How Doctors Differ by Generation


In health care today, it’s not uncommon to find four generations working together. Baby Boomers and even some pre-Boomers occupy many of the leadership positions in hospitals and medical practices, but are rapidly reaching retirement age. Many Generation X physicians are moving into leadership roles, but shun the “workaholic” tendencies of older doctors in favor of the work-life balance prized by younger generations. And while Generation Y, also known as Millennials, often get a bad rap for not being team players, they are also the largest generation – more than 80 million strong – and the most comfortable with technology.

With a doctor shortage looming as older practitioners retire, and as competition for new employees increases, “generational differences can’t be brushed aside” any longer, states Hospitals & Health Networks (H&HN) magazine, which dedicated a bimonthly series to the issue: “Generations in the Workplace.” Doctors and health care professionals of all ages must begin to understand each other’s differences, recognize each other’s strengths, and learn to work together.

Baby Boomers: hard-working, slow to change

Baby Boomers (born between 1946-1964) are a growing population that presents a particular challenge for health care on both sides of the doctor-patient equation. The loss of Boomer-age providers combined with the growth in the number of elderly patients will tax an already-stressed health care system.

Health care recruiter Christine Ricci tells H&HN that when she gives talks to organizations on generational diversity, she uses three prototypical people to illustrate the differences among workers of various generations. A typical Baby Boomer might be “a hospital CEO who’s very loyal, probably having worked for only three organizations during her career. She’s at the office from 6 in the morning until 7 at night. She values her benefits: health insurance, life insurance, long-term care and vacation.”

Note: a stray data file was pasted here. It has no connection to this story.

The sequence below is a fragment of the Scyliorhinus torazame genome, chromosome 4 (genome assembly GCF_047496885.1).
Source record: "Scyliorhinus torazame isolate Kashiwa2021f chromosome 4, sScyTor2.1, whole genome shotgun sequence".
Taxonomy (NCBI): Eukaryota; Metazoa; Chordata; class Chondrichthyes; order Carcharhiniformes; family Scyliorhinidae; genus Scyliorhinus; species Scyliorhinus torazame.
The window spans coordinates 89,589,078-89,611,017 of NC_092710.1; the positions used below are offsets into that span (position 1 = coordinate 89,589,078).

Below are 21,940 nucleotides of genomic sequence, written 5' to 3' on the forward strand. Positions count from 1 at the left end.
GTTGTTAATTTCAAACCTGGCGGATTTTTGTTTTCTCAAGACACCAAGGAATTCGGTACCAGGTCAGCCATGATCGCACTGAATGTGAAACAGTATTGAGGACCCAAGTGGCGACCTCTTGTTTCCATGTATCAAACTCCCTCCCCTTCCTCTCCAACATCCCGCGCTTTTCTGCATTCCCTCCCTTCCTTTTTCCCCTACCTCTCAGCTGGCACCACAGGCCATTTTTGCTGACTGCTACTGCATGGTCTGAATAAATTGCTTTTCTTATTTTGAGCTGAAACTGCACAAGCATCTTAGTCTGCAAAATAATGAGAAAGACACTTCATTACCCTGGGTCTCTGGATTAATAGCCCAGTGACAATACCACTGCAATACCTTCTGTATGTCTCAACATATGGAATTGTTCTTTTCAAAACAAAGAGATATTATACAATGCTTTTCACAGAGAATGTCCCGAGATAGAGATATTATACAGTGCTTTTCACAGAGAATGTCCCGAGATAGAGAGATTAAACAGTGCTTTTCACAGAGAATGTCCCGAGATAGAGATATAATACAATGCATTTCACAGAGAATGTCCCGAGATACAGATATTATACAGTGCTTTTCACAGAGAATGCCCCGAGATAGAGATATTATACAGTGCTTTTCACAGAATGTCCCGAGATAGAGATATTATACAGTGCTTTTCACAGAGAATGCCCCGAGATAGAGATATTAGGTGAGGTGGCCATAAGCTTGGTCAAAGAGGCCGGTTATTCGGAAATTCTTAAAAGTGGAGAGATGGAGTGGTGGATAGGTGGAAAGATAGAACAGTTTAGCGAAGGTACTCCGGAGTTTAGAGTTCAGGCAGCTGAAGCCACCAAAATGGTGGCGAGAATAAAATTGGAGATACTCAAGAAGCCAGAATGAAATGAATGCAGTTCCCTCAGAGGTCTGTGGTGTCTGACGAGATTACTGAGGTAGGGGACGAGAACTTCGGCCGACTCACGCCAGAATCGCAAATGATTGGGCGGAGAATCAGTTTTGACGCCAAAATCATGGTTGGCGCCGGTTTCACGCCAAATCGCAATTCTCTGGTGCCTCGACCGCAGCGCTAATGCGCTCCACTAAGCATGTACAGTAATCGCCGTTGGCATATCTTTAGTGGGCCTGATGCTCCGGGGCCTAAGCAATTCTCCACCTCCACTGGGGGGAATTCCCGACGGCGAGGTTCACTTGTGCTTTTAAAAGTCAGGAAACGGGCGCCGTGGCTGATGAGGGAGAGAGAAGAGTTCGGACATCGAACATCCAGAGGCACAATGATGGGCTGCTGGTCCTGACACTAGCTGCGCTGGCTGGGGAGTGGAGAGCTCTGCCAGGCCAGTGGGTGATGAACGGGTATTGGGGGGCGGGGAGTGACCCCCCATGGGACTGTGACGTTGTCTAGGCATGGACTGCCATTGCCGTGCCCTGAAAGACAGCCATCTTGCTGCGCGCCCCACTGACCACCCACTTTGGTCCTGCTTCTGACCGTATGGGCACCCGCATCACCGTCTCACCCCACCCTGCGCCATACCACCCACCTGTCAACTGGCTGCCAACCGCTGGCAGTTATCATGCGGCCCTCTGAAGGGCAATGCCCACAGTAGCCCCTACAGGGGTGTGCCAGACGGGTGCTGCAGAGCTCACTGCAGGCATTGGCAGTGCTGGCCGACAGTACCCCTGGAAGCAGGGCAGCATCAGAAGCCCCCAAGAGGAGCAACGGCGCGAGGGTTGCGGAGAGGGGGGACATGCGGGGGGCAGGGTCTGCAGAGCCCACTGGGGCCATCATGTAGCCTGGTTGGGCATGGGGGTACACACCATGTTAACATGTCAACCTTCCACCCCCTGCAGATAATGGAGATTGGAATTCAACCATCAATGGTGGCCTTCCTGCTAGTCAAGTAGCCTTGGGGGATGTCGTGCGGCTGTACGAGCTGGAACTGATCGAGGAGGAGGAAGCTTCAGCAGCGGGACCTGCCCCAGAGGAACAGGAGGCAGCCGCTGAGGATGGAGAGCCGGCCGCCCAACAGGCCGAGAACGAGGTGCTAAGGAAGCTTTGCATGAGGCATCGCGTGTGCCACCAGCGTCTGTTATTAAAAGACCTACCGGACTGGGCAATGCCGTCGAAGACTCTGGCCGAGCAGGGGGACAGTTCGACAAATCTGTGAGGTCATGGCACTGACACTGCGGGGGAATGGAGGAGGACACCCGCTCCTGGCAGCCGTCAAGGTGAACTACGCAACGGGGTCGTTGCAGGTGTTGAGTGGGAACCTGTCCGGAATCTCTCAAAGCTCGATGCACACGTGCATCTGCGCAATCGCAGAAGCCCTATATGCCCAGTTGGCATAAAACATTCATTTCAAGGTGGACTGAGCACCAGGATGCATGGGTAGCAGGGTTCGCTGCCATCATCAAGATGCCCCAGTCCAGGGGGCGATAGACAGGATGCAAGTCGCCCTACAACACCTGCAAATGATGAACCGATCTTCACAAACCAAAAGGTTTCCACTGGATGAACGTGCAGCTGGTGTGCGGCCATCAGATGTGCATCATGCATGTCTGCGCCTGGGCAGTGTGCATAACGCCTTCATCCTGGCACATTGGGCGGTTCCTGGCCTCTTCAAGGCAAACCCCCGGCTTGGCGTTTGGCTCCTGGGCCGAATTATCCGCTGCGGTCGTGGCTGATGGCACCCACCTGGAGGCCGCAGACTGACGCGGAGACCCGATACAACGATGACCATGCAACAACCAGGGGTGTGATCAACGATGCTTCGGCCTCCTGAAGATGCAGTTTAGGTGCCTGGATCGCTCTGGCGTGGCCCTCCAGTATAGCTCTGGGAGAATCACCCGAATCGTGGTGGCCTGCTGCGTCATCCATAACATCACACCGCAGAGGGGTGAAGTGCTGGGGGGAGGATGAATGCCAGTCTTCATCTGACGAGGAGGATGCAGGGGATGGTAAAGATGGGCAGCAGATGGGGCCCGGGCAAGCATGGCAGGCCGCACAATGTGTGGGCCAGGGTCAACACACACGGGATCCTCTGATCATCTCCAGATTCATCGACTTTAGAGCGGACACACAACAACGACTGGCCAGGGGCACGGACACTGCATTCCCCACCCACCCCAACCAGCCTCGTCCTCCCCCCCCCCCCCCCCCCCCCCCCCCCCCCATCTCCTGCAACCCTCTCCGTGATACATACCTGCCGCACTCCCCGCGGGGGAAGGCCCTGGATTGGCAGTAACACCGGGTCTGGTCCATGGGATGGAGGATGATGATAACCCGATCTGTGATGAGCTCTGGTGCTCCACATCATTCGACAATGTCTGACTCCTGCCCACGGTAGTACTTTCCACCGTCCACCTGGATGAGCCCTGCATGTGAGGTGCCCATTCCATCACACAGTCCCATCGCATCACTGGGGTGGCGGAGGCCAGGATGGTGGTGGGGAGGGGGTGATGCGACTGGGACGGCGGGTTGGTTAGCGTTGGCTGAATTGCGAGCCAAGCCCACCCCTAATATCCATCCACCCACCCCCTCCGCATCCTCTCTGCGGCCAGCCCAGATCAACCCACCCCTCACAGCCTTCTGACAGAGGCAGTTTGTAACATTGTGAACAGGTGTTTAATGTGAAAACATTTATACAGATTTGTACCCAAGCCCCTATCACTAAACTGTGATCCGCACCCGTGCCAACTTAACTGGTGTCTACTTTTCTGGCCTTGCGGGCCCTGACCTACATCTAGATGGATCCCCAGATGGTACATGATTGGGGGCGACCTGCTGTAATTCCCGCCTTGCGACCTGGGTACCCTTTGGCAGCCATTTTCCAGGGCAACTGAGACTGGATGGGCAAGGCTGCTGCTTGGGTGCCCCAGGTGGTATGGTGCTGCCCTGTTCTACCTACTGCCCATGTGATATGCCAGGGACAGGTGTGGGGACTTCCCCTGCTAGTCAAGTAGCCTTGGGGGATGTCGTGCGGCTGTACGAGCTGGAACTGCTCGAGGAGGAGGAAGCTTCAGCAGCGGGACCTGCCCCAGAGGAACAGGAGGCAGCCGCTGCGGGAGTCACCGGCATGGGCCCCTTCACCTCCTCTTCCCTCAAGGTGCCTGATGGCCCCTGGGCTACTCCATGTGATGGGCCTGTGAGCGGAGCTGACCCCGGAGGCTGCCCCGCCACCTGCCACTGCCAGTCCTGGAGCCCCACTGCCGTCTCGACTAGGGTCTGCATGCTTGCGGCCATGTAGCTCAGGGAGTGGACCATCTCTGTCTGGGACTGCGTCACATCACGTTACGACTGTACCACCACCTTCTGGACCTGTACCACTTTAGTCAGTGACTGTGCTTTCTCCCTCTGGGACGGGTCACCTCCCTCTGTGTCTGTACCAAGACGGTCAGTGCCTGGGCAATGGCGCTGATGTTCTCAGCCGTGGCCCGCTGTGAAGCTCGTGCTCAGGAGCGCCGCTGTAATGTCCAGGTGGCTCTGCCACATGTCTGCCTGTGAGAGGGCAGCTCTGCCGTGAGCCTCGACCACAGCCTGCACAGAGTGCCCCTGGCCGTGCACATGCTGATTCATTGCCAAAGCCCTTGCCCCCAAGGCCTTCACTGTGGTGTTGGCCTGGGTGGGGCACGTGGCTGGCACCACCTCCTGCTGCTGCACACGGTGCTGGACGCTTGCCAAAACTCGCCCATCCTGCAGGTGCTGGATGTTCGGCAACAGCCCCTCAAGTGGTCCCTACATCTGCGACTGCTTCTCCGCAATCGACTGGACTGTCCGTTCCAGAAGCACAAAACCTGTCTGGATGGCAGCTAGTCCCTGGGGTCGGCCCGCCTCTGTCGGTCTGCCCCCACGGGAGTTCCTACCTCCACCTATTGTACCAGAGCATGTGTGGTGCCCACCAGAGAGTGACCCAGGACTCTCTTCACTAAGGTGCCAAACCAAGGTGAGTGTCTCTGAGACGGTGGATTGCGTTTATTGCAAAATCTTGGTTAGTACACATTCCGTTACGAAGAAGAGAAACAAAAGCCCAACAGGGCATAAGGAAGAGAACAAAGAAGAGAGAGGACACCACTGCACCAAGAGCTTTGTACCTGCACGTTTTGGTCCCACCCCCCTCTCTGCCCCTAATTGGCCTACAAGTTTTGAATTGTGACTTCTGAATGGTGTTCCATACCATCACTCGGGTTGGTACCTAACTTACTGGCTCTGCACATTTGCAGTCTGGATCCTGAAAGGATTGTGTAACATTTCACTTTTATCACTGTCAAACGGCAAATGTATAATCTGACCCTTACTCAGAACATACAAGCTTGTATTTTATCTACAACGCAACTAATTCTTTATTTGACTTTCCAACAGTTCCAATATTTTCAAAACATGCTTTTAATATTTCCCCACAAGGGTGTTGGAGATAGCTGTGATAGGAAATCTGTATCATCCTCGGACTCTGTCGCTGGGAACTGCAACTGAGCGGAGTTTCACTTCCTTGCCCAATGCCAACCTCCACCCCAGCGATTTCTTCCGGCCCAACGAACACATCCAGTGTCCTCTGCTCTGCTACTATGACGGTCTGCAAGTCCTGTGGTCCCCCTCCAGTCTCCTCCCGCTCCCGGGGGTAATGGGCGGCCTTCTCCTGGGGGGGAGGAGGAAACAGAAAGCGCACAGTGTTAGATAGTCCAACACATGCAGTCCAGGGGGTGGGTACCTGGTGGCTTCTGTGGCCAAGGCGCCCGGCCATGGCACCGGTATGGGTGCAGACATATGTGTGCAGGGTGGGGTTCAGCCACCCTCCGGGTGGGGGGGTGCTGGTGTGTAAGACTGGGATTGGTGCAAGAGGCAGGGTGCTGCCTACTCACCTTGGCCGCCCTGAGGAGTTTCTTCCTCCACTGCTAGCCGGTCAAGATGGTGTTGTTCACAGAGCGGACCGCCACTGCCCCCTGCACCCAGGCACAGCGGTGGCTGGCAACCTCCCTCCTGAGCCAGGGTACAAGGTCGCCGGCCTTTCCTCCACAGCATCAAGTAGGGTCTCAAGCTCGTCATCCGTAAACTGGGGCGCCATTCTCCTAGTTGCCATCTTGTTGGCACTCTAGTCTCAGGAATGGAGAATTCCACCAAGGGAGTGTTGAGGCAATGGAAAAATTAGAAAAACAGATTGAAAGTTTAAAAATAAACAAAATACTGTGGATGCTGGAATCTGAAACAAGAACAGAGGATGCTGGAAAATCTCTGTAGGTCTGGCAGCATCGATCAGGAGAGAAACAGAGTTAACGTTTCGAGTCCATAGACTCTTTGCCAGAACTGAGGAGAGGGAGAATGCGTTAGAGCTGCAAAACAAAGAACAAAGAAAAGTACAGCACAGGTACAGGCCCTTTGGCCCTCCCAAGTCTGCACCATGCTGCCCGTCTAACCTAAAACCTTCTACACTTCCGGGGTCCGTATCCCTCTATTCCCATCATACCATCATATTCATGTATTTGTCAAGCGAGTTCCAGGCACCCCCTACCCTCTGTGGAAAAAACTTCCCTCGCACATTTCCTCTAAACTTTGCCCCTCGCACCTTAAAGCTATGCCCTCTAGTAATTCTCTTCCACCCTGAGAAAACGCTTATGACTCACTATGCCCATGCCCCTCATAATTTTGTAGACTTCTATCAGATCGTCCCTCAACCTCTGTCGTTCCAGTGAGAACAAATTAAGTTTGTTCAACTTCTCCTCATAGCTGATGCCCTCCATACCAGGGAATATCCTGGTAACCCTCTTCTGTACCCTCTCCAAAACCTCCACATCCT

Baby Boomers are often stereotyped as “workaholics” and “pay-your-dues” vocation-driven doctors by their younger colleagues, as Gen-X doctor Sherwin Gallardo, M.D., writes on “We revered the Boomer generation for their endless, tireless work, when medicine was still a calling, and the answer to every problem was to work harder, no matter the sacrifice.”

However, that viewpoint may be changing along with the health care environment. Gallardo has seen Boomer doctors retire “in droves” due to increased bureaucracy, billing and coding requirements, and the demands of EHRs. Boomers’ willingness to adopt new and improved technology could ease the burdens on both them and the overall health care system.

Generation X: caught between work and life demands

Gen-X doctors (born in the mid-1960s to the early 1980s) are straddling the generational divide between their Boomer and Millennial colleagues. They don’t want to work themselves into the ground like their mentors may have. Increasing rates of doctor burnout may be the wakeup call they need to adopt the healthier attitude toward work-life balance held by their younger colleagues — whom they may once have “chided” for their perceived lack of work ethic, admits Gallardo.

Ricci’s prototypical Gen-Xer works in the office from eight to five. But that Boomer loyalty isn’t necessarily there, since this generation has seen the toll it took on their parents. Gen-Xers respond well to financial incentives and small tokens of appreciation, according to Ricci.